We are well into the second quarter of 2023 and that means that we are anxiously awaiting the tax refund amount after filing returns for 2022. Many taxpayers unfortunately could end up with smaller refunds in 2023 thanks to recent changes in tax rules. And if you have in recent months started getting your Social Security benefits, you could be in for an unpleasant surprise.
Even Social Security payments influence your tax burden and that includes the social security benefits that you are eligible to receive. For those who received Social Security benefits in 2022, there is important information that they should know about filing their income tax returns.
Paying Income Tax On Social Security Payments
Whether you end up paying income tax on Social Security is linked to your tax filing status and your combined income, which is your Social Security income and other income together. It is the tax-exempt interest that you earned throughout the year plus 50% of your Social Security benefits and your Adjusted Gross Income.
AGI includes wages, interest, dividends, self-employment income, and other income deemed taxable. And once you have added up all these numbers, the rest depends on the total plus how you file your returns.
For individuals with a combined AGI below $25,000 will not have to pay any taxes. For individuals with a combined AGI between $25,000 and $34,000, the amount that will be taxed is 50% of the Social Security benefits. For individuals with an AGI above $34,000, the amount to be taxed is 85% of the Social Security benefits.
In the case of married couples filing jointly, families with an AGI of less than $32,000 will not be taxed on the Social Security payments. In the case of couples with a combined AGI of between $2,000 and $44,000, 50% of the Social Security benefits will be taxed.
For married couples filing jointly and with a combined AGI above $44,000, 85% of the Social Security benefits will be taxed. There are also thirteen states that partially tax Social Security benefits.
Two Payments Of Social Security In June 2023?
Social Security payments have come a long way since it was created in 1935 to pay retired workers a continuous flow of income even after they retire. At present an average of 67 million Americans receive a Social Security benefit every month, says the Social Security Administration (SSA).
The payments typically come on a fixed date each month. But is there going to be a second payment in June this year that is a bonus? The Social Security Administration has clarified that Social Security recipients will not receive a bonus payment in June.
The Social Security payments are sent out sticking to a strict schedule. Recipients typically receive their prices on the 2nd, 3rd, and 4th Wednesday of each month, depending on their birthdate.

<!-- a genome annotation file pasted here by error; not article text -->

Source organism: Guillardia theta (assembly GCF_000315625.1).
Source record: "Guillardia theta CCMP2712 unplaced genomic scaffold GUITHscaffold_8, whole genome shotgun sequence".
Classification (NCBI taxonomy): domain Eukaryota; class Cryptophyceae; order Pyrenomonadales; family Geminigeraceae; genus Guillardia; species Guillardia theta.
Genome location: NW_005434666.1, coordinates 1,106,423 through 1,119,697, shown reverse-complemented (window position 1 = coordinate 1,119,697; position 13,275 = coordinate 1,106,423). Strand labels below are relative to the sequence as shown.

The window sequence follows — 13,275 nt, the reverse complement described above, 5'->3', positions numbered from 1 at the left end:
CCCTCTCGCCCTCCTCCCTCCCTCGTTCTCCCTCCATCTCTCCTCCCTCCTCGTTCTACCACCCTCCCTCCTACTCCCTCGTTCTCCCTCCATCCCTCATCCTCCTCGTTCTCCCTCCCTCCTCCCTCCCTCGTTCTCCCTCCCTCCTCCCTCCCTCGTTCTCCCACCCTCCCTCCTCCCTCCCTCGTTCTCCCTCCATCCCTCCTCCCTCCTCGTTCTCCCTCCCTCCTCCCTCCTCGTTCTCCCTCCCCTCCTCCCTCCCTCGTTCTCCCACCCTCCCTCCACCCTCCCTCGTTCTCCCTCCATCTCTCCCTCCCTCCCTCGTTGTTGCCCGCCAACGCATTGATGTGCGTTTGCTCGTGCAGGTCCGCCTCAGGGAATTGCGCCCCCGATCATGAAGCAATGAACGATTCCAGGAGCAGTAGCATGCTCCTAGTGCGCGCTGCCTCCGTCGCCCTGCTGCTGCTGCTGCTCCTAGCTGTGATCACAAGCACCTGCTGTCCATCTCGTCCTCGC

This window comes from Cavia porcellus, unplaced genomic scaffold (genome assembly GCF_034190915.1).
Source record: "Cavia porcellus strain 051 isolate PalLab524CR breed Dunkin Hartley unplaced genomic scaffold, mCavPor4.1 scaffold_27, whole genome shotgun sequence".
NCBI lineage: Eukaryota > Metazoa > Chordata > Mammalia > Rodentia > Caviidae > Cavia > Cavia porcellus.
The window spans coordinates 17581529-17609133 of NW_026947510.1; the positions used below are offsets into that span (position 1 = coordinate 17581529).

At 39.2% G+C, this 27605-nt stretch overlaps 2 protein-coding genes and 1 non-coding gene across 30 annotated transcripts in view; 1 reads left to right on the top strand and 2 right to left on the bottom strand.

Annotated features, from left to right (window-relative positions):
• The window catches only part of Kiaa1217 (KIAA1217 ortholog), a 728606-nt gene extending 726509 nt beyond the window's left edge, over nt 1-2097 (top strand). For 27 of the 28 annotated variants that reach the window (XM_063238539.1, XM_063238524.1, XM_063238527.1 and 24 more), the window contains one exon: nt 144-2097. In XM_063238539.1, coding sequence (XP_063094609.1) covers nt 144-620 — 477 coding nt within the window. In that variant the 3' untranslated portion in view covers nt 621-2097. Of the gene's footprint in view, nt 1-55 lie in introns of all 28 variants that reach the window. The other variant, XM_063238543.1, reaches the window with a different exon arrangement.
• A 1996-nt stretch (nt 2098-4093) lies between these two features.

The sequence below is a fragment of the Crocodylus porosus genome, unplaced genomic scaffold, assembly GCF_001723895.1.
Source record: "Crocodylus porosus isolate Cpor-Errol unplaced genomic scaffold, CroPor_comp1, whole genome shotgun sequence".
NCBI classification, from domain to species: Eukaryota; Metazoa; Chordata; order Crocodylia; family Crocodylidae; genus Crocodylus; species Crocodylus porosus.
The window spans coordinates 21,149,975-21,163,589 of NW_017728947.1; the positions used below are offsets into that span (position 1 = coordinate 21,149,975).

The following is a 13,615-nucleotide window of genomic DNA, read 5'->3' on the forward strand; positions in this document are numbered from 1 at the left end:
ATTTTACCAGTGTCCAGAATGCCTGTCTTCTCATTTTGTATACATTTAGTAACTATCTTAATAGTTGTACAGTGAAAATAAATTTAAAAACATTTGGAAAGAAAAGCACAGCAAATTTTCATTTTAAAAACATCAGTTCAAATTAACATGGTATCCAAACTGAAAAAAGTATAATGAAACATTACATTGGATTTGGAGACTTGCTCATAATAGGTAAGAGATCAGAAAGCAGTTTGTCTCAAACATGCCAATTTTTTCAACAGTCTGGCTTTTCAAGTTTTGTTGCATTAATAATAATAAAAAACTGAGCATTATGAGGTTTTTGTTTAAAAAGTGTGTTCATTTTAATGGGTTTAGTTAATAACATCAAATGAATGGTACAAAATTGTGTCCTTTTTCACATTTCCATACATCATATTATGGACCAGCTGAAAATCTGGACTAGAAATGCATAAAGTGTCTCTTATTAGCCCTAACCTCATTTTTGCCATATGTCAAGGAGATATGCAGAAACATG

But beneficiaries who receive Supplemental Security Income (SSI), such as those received by the disabled, those above 65 years, or those with very limited financial resources, normally receive their Social Security payments on the first of each month. But if the first day of the month is a federal holiday, this could create a problem. This is the case with July 1 this year being a Saturday.
The SSA has worked out a way out of that. SSI payments go out on the nearest business day. It so happens that SSI recipients will receive two payments in June. They will get paid on both June 1 and again on June 30.
But the July payments that are being aid in Juen should not be perceived as a bonus payment and the payment is merely a technical adjustment.
Other than in June, SSI beneficiaries will also receive 2 payments, one in advance, in September (for October), and December (for January). The same schedule adjustment also goes for other payments if the first day of the month falls on a holiday.
If the debt ceiling is not raised by Congress, the US government could default on the financial obligation that it faces. This is a bitter possibility solely for the reason that the federal government is yet to outline a framework that will prioritize a section of payments.
President Joe Biden, US Treasury Secretary Janet Yellen, and leading American economists have already warned that a default would be a dangerous trend. It would have catastrophic consequences and sink the American economy.
Will A Default Lead To A Total Stop Of Payments?
Beneficiaries have been regularly worried at this stage and have expressed fears that they would miss out on future Social Security payments in case the US defaults in its payment.
Though there remains a possibility that Social Security recipients would continue receiving their stimulus checks, it remains not clear who would get their payment first or miss out in the event of any default.
The federal government too has not dwelt on the issue or has outlined a time frame that would prioritize certain SS payments over others.
While the United States has never defaulted on its obligatory payments following the failure to increase the ceiling. That indicates that no playbook has been established by which the Treasury Dept could suspend or raise the debt limit if Congress fails to work a way out.
If the Treasury exhausts its cash or is prevented from borrowing money, the government can continue paying bills using incoming tax revenues to pay its bills.
But the federal government regularly spends more than its normal revenue and this leads to a perennial revenue deficit each year. In such a situation, the government will fail to make all of its payments on time or in full.
But there is no precedent or legal framework that permits the Treasury to decide on which bill it will pay first. And as there is no prioritization, in the event of a default, it would be a terrible bind for the Treasury. The only answer it can give is that they do not anticipate a default and there is no possibility of a default.